Primary carcinoid as an incidental finding in a mature cystic teratoma of the ovary: case report
Marioara Cornianu1, Alis Dema1, Ioana Golu2, Elena Lazar1, Sorina Taban1, lexandra Faur1, Daniela Amzar2 & Ioana Zosin2
Carcinoid tumors are distinct neuroendocrine neoplasms with characteristic histological, clinical and biological features.
Material and methods: An extremely rare case of a primary carcinoid tumor arising in a mature cystic teratoma is reported. A 23-year-old woman was admitted with pain in the lower abdomen and for further examination of a tumor in the left anexa. Transabdominal ultrasonography demonstrated a cystic mass measuring 110/70 mm, with irregularly thickened walls in the left anexa. The left ovary could be visualized separate from this lesion.
Conservative surgery was performed (due to the age of the patient)- left saplingo-oopherectomy.
Results: Macroscopically, the ovarian tumor was partly cystic and partly solid, and the solid part measured 40 mm in diameter. On cut section, cyst was multiloculated, and was filled with hair and sebaceous material. Microscopic examination of the cystic area showed a cyst linied by stratified squamous epithelium with sebaceous glands, sweat ducts and hair shafts in the wall. The solid part showed thyroid follicular structure and a tumor arranged in insular and trabecular pattern. On immunohistochemistry, the tumor showed strong positivity for chromogranin A, neurospecific enolase and synaptophysin.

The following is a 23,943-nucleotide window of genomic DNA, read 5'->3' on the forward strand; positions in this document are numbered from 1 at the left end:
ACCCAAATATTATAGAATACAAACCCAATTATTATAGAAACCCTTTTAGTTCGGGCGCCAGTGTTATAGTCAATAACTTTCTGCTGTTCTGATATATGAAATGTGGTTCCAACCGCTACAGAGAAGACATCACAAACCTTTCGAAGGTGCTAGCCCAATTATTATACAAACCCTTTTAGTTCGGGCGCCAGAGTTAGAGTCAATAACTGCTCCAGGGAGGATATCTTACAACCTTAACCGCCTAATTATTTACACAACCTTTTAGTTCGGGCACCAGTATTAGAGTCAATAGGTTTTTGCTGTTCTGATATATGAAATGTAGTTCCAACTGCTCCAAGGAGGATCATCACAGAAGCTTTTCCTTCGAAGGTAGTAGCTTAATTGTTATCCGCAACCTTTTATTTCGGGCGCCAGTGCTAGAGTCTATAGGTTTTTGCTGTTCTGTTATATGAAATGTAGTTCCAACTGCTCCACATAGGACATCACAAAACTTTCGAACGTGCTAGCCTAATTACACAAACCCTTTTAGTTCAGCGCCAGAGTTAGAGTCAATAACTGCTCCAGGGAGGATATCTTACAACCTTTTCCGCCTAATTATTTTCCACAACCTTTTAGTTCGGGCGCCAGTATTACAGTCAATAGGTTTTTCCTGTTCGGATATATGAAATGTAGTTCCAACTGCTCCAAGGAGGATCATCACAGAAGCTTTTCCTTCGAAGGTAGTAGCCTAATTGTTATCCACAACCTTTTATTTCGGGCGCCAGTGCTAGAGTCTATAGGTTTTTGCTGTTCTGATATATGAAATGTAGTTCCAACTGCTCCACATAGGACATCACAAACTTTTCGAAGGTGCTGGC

The pathological diagnosis was mature cystic teratoma with primary carcinoid.
Conclusions: Insular carcinoids are often associated with carcinoid syndrome, while in the trabecular variant, endocrine manifestations are rarely present. The patient did not have a carcinoid syndrome. She has been followed for 31 months with no recurrence.
Primary ovarian carcinoids are rare, accounting for 0.3% of all carcinoid tumors and developed in pure form or in association with other tumors.